The Yankees did what the Yankees do at the trade deadline, exploiting their unmatched financial resources to add, among others, Kerry Wood, who has been simply outstanding in a set-up role: in his 26 innings in pinstripes, Wood has allowed two runs. But the Twins are no longer the small-market upstarts of even last season -- their 2010 payroll was the game's 10th highest -- and that allowed them the flexibility to further address the spring training loss of four-time All-Star closer Joe Nathan (to a UCL tear that was at the time thought to be crushing) by trading for a pair of closers in former National Matt Capps and former Angel Brian Fuentes. Both have been stellar in Minnesota -- Capps has a 2.00 ERA and saved 16 of his 18 chances, and Fuentes has allowed no runs and only five baserunners in his 9 2/3 innings so far -- and that means that what once might have been a significant advantage in the Yankees' favor shouldn't prove to be one at all.
Morneau, the 2006 AL MVP and four-time All-Star, has in recent years feasted on Yankees pitching (he hit .346 with a 1.221 OPS against New York in 2009, and .350 with a 1.017 OPS in '10), but injury -- this time, a concussion -- will keep him on the bench for his second straight postseason. His absence was deeply felt last October, when the Twins scored just six runs and mustered a putrid .638 OPS in the ALDS, but it might be less so this time thanks, in large measure, to the long-awaited emergence of 25-year-old left fielder Delmon Young.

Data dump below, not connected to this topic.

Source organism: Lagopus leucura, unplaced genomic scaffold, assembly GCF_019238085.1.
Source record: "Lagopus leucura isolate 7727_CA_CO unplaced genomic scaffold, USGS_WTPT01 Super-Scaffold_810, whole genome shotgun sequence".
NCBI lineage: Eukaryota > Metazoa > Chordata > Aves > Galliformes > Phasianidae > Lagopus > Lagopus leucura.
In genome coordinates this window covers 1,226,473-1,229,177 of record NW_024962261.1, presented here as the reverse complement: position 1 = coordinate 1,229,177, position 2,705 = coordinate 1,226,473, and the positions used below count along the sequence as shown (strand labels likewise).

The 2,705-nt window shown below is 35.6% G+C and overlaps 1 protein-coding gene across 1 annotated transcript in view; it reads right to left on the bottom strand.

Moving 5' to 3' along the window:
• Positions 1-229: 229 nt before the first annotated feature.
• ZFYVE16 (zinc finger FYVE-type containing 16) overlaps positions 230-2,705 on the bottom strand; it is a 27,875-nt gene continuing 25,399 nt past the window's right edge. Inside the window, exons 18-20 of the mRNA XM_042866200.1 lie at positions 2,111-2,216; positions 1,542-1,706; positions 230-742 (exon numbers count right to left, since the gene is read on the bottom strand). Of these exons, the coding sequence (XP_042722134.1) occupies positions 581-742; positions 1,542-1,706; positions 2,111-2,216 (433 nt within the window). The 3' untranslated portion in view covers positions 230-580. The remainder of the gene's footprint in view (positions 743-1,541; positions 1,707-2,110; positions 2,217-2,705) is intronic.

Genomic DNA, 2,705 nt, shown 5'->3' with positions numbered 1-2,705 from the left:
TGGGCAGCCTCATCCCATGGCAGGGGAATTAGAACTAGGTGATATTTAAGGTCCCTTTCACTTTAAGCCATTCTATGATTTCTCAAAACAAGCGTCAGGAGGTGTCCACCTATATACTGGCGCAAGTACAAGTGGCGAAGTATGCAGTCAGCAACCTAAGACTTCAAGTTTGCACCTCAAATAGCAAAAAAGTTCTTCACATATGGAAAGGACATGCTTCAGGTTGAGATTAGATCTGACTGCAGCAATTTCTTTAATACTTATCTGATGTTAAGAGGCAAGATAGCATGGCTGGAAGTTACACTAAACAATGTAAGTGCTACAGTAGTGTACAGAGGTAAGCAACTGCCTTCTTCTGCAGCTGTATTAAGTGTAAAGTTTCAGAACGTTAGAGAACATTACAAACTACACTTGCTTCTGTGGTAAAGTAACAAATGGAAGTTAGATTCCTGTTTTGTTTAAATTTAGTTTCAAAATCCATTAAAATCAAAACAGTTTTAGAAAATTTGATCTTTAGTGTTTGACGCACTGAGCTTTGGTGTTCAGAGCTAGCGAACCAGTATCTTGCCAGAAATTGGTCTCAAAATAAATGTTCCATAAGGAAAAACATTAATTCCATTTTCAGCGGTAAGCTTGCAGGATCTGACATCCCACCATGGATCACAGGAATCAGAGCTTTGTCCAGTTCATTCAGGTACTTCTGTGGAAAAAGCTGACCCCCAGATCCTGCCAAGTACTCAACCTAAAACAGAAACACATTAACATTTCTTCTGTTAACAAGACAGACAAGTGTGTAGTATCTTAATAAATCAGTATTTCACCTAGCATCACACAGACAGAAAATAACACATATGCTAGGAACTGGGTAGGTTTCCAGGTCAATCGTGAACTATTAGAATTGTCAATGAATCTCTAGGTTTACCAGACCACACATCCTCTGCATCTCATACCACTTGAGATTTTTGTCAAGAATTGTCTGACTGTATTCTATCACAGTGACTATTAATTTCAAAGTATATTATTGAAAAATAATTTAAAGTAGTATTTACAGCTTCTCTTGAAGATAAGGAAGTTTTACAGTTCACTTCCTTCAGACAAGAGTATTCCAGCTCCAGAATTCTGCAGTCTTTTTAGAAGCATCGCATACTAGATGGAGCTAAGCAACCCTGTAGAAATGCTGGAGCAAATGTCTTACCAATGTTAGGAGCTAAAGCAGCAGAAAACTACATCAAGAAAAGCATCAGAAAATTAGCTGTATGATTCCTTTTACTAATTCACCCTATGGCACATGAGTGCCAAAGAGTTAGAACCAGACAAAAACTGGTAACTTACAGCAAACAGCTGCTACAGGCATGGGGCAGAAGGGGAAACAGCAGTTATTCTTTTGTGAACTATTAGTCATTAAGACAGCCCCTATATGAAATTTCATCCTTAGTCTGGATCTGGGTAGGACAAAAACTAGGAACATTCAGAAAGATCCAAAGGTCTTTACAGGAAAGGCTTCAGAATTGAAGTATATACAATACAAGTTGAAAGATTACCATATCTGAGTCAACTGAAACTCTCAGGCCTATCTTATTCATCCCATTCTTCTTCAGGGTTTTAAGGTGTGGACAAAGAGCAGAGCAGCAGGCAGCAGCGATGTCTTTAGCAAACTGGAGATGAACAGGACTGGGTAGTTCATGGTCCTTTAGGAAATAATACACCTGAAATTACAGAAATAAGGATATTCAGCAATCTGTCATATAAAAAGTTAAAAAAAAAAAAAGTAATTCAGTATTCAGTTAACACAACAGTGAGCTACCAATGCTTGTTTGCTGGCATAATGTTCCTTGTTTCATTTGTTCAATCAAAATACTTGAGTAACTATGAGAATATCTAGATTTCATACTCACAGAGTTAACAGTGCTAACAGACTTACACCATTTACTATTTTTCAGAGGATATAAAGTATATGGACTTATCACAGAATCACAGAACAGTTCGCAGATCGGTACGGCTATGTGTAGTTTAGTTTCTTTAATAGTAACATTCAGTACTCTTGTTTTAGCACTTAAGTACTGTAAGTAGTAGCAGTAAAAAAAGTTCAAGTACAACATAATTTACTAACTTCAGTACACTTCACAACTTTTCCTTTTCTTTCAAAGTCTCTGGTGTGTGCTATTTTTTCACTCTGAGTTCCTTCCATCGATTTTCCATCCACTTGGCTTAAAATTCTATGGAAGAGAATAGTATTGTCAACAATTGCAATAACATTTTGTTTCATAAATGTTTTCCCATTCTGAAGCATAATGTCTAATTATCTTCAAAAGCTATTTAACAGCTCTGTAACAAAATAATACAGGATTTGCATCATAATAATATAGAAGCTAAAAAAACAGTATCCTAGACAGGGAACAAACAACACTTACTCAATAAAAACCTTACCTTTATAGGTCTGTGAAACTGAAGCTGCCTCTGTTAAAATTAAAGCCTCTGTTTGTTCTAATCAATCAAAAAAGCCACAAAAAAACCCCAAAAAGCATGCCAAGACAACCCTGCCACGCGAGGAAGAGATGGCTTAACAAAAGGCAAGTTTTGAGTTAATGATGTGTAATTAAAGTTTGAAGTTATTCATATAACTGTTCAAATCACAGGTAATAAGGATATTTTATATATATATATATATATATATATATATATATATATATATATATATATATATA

Young, the first overall pick in the 2003 draft, ranked fifth in the AL with 112 RBIs, and was hitting .300 as late as Oct. 1 (he finished at .298). Just as important is that he now appears to possess the wherewithal to pick up the slack against left-handers like Sabathia and Pettitte left by Mauer, Kubel and Thome, as his .927 OPS against southpaws was the AL's eighth-best. (He is, for the record, a .579 career hitter -- in 19 at-bats -- against Pettitte). Morneau will still be mourned, but Young's maturation should position the Twins' offense to put up a better fight.
The Twins finished their inaugural season in Target Field with the best home record in the American League, at 53-28, and now, without the protection of the Metrodome's bulbous roof, the elements should start to come into play. It is, after all, October, and it is, after all, Minnesota. Diving temperatures (lows of 45 degrees are predicted for both Games 1 and 2) could sap some of the power out of even the Yankees' bats, which produced an MLB-high 859 runs -- more than 55 percent of which, it should be noted, were scored at home. Of course, it was also chilly during last year's World Series (47 degrees, for instance, during Game Six), which stretched into November in New York and Philadelphia, and Alex Rodriguez, Mark Teixeira, Robinson Cano and crew still averaged 5.3 runs during that series's six games. But the approaching Minnesota winter is just another factor that could ever-so-slightly play into the Twins' hands -- another factor that suggests they might be in store for subsequent games this month, when it is colder still.